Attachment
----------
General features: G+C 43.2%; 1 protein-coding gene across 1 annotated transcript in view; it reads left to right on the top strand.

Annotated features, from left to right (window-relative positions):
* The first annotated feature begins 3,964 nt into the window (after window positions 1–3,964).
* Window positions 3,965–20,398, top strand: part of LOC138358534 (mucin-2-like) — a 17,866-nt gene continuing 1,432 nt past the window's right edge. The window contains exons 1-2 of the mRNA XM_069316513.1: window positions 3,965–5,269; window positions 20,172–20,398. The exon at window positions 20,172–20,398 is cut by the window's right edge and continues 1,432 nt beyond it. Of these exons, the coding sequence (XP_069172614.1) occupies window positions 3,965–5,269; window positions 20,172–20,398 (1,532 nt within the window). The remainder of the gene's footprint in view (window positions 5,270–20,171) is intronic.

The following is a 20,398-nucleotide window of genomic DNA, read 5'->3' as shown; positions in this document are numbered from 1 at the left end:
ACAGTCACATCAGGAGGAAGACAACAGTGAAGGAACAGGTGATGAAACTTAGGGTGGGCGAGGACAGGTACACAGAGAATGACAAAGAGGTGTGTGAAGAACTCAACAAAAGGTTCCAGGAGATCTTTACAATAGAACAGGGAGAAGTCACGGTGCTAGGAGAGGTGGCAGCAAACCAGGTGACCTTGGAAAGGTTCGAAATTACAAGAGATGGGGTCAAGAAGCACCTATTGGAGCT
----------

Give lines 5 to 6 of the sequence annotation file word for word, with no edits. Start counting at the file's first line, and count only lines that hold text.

The following is a 20,398-nucleotide window of genomic DNA, read 5'->3' as shown; positions in this document are numbered from 1 at the left end:
ACAGTCACATCAGGAGGAAGACAACAGTGAAGGAACAGGTGATGAAACTTAGGGTGGGCGAGGACAGGTACACAGAGAATGACAAAGAGGTGTGTGAAGAACTCAACAAAAGGTTCCAGGAGATCTTTACAATAGAACAGGGAGAAGTCACGGTGCTAGGAGAGGTGGCAGCAAACCAGGTGACCTTGGAAAGGTTCGAAATTACAAGAGATGGGGTCAAGAAGCACCTATTGGAGCT